The main premise of the article is that women are significantly disadvantaged in terms of achieving financial security, and warrant special assistance in this regard. This disadvantage is said to stem mainly from a lack of awareness of investment options and strategies. In supporting this position the paper grasps at various feminist chestnuts such as the gender wage gap, the superannuation gap, and gender bias within schools and specific employment sectors.
“Our investigation into the financial literacy of young women finds they are confident in implementing budgeting and savings strategies, but lack the knowledge and confidence required to implement long-term financial strategies.”
The first thought that sprang to mind was ‘Why focus solely on young women?’, especially if the intention is to assert gender-based disadvantage. What exactly was the goal of this research project? Better understanding a problem that affects many PEOPLE with a view to identifying strategies to help those in need? Or simply opportunistically seizing on the issue of savings and investment in order to add to the chorus of ‘women have it tougher’?
The justification for excluding men from the study is hardly compelling:
the average level of retirement savings for men is greater than the average for women
men are claimed to be, again on average, more financially literate than women.
What of the fact that many men fall below the male average, and quite likely also the female average? There would certainly be no shortage of men who “lack the knowledge and confidence required to implement long-term financial strategies“. Consider too that some women would exceed male average savings, and that this segment is sure to increase in coming years.
Bear in mind too that men’s savings are not necessarily their own, and will more often be used to support dependents. For example, many women are financially supported in later life by current or previous male partners, whilst relatively few men are supported in such a manner. And indeed, far more men than women will have some or all of their savings confiscated via court-ordered settlements following separation or divorce.
“This is surprising given that financial literacy usually refers to not only an understanding of how money actually works and how to make and manage money for day-to-day affairs but also how to use this in preparation for the future.
While our results are preliminary, based on social media users and require more detailed research, our results begin to draw links between social, institutional and personal attitudes towards financial knowledge.
A survey we distributed across social media found that 91% of 175 respondents had confidence in their ability to implement savings strategies (varying from simple to complex), and 89% were confident in their ability to budget. Strategies included everything from planning for a holiday to managing credit cards. Participants also considered budgeting and saving to be the most important aspects of their finances.”
It appears that all the survey respondents were female – a major oversight – and were likely self-selected from within the ranks of the researchers’ friends/associates. What likely degree of survey bias did this entail? In other words, to what extent are the results meaningful even in a purely statistical sense?
However, our survey participants expressed a distinct lack of appreciation for longer-term financial goals. While 72% of respondents felt that savings were extremely relevant to them, only 38% said the same about superannuation, and they showed even less interest in other long-term investment (23%).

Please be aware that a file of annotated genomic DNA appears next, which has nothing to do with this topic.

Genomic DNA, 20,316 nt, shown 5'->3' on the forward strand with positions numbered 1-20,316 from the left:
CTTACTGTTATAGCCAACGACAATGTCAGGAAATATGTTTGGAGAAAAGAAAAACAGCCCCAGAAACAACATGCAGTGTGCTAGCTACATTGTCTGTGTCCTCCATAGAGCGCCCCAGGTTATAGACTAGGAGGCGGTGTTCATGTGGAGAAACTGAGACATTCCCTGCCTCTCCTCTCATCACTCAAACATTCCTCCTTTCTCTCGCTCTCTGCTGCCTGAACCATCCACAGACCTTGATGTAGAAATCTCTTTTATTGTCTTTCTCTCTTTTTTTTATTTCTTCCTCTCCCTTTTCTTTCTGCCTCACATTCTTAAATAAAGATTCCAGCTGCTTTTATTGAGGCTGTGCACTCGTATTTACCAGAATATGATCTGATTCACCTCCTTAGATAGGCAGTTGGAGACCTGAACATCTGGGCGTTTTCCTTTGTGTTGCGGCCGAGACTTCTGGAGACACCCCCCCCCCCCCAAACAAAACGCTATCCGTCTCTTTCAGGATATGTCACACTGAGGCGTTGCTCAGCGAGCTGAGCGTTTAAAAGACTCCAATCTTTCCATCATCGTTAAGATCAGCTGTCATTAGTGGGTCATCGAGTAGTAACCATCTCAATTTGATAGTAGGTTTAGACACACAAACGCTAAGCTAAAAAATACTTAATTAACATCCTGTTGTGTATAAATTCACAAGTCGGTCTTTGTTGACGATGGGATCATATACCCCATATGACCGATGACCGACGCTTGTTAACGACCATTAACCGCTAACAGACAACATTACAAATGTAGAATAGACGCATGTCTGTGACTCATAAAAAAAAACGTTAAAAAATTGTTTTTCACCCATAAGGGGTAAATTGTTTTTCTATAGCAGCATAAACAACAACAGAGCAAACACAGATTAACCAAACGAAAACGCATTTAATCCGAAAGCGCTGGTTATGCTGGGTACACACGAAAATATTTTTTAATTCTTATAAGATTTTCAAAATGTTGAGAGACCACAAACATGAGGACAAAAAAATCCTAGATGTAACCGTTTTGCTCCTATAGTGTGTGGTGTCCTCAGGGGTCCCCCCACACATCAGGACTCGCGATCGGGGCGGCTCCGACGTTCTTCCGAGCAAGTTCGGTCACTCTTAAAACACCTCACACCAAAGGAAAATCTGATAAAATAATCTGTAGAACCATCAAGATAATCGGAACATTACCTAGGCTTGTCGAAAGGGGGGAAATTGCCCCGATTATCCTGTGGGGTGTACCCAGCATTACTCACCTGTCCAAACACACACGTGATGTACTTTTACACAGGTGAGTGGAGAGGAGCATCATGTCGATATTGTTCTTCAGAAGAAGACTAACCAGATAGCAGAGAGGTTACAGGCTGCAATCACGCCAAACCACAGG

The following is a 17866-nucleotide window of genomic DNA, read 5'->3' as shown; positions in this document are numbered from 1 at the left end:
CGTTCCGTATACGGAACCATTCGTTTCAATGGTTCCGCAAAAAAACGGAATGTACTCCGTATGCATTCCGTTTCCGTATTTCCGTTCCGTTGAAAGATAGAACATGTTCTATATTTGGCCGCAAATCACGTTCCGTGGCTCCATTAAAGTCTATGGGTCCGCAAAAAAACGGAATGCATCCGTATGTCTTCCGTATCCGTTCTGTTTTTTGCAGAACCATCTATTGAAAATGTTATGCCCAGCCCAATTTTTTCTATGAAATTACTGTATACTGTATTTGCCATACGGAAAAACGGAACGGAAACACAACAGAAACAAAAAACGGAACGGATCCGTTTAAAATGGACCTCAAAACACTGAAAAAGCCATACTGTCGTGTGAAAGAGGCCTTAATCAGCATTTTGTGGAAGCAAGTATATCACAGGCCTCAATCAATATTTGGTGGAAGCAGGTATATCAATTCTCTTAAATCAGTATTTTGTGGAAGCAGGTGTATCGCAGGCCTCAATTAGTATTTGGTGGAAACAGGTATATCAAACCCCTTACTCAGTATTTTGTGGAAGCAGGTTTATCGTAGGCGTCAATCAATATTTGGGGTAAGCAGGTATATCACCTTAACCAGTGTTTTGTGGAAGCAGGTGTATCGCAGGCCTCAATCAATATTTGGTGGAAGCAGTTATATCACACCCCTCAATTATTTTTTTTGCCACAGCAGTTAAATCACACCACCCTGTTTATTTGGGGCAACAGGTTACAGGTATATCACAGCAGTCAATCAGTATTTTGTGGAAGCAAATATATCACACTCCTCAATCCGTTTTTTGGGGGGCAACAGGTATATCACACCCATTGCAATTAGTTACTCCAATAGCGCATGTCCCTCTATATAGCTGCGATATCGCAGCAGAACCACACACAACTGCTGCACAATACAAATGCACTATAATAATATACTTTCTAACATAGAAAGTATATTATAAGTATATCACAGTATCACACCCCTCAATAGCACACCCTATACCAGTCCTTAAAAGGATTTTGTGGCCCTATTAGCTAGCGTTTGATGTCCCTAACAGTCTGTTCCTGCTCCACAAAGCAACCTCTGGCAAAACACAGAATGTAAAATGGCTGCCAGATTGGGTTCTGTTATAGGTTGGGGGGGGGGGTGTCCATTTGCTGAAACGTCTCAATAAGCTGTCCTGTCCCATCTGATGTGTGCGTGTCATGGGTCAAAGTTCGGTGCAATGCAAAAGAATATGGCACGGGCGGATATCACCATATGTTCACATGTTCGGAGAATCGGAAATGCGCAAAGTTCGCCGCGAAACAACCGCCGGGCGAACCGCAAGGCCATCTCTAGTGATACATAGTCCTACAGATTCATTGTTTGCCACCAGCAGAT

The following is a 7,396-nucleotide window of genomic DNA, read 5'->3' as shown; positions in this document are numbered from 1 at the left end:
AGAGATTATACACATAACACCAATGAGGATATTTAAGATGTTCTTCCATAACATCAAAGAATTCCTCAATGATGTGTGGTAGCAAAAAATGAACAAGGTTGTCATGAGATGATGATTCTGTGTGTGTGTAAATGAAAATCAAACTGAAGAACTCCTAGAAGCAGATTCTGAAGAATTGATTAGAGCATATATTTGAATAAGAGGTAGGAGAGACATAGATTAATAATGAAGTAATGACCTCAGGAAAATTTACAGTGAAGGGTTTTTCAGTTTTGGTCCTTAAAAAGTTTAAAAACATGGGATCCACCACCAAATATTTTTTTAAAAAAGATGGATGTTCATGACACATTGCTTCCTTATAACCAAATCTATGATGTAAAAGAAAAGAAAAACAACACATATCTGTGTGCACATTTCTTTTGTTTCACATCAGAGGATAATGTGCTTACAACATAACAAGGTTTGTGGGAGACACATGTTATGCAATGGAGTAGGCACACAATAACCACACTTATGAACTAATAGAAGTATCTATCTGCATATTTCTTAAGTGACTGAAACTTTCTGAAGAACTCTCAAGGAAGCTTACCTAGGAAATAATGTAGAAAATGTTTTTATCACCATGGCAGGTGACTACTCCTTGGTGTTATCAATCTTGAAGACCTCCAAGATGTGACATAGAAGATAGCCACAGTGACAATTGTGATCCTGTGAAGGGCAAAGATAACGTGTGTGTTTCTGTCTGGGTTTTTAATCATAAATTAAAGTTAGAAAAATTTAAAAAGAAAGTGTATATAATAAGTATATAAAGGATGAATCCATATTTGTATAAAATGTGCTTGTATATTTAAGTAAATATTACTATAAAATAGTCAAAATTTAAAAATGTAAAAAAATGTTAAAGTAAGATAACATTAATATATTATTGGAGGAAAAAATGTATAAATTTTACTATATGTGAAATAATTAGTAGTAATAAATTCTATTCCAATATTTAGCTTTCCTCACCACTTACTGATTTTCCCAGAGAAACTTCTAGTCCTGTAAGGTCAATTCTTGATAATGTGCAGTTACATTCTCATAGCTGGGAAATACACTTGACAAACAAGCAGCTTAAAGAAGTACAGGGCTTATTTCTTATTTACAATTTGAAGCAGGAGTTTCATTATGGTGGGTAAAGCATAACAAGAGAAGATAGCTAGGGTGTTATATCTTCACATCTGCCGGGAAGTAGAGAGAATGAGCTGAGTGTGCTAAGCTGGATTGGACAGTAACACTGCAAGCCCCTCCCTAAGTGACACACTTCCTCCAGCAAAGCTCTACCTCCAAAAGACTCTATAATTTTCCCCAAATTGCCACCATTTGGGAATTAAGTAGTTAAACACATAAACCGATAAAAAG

Knowledge and confidence in implementing long-term investment strategies were even more concerning. Only 17% of respondents said they had a “medium” knowledge of superannuation and only 1% (or two of 175 respondents) felt that they had an in-depth understanding. In contrast, 55% indicated having little or no knowledge whatsoever.
The numbers look even bleaker for responses about investments. A low 12% of survey participants had medium levels of knowledge in this area, while again only 1% felt their knowledge was in-depth.
When asked about why they lacked financial knowledge, the barrier most commonly acknowledged by participants was lack of financial information taught at school (91%). Also 55% of participants reported feeling discouraged from learning about finance because they were women. This is consistent with reports of female students being discouraged from studying subjects such as science, technology, engineering and mathematics (STEM).”
Oh please! That’s a reach isn’t it? Did male students receive additional education regarding financial information at school? With no corresponding results for young men, the value of the stats provided above – in terms of supporting a gendered agenda – are dubious.
And as for the validity of measuring how people “feel” about things, I would refer you to this paper.
Insufficient superannuation and savings at retirement have also been linked to high rates of homelessness experience by older women – a point that has been emphasised by Homelessness Australia. While there are many factors that contribute to homelessness, from drug and alcohol abuse, lack of affordable housing and domestic violence, a 2013 study by Adam Steen and David MacKenzie suggests that the little research done is this area indicates poor financial literacy is also a contributing factor.
Difference in superannuation savings between women and men are driven by interrelated factors including: the gender pay gap, more frequent participation of women in lower paid industries and jobs, disproportionate participation of women in part-time and casual positions. Also influencing this trend are the fragmented work patterns as a result of time taken off for unpaid care and pregnancy related workplace discrimination. Women also typically retire earlier and live longer than men – up to 4.4 years longer for a female born today.